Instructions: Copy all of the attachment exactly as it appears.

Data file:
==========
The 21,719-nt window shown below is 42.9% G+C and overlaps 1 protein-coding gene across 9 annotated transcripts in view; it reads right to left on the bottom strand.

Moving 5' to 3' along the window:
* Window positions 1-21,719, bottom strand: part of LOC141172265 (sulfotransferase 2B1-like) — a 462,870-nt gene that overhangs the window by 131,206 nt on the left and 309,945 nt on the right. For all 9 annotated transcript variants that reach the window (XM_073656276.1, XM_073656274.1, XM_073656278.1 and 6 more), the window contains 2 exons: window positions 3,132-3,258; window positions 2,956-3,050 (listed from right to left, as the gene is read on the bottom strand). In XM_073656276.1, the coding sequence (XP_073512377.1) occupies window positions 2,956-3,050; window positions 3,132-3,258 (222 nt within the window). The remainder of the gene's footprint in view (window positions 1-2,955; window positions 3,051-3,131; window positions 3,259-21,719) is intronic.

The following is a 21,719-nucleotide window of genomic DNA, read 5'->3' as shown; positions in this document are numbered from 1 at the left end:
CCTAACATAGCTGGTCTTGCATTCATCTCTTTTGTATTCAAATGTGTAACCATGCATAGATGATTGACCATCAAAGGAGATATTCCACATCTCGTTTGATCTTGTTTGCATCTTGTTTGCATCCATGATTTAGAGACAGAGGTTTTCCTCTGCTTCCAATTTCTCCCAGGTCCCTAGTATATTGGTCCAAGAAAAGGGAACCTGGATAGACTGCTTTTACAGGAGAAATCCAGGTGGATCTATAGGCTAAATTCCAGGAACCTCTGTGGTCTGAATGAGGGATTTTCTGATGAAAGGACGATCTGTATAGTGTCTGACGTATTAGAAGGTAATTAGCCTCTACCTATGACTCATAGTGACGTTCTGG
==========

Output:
The 21,719-nt window shown below is 42.9% G+C and overlaps 1 protein-coding gene across 9 annotated transcripts in view; it reads right to left on the bottom strand.

Moving 5' to 3' along the window:
* Window positions 1-21,719, bottom strand: part of LOC141172265 (sulfotransferase 2B1-like) — a 462,870-nt gene that overhangs the window by 131,206 nt on the left and 309,945 nt on the right. For all 9 annotated transcript variants that reach the window (XM_073656276.1, XM_073656274.1, XM_073656278.1 and 6 more), the window contains 2 exons: window positions 3,132-3,258; window positions 2,956-3,050 (listed from right to left, as the gene is read on the bottom strand). In XM_073656276.1, the coding sequence (XP_073512377.1) occupies window positions 2,956-3,050; window positions 3,132-3,258 (222 nt within the window). The remainder of the gene's footprint in view (window positions 1-2,955; window positions 3,051-3,131; window positions 3,259-21,719) is intronic.

The following is a 21,719-nucleotide window of genomic DNA, read 5'->3' as shown; positions in this document are numbered from 1 at the left end:
CCTAACATAGCTGGTCTTGCATTCATCTCTTTTGTATTCAAATGTGTAACCATGCATAGATGATTGACCATCAAAGGAGATATTCCACATCTCGTTTGATCTTGTTTGCATCTTGTTTGCATCCATGATTTAGAGACAGAGGTTTTCCTCTGCTTCCAATTTCTCCCAGGTCCCTAGTATATTGGTCCAAGAAAAGGGAACCTGGATAGACTGCTTTTACAGGAGAAATCCAGGTGGATCTATAGGCTAAATTCCAGGAACCTCTGTGGTCTGAATGAGGGATTTTCTGATGAAAGGACGATCTGTATAGTGTCTGACGTATTAGAAGGTAATTAGCCTCTACCTATGACTCATAGTGACGTTCTGG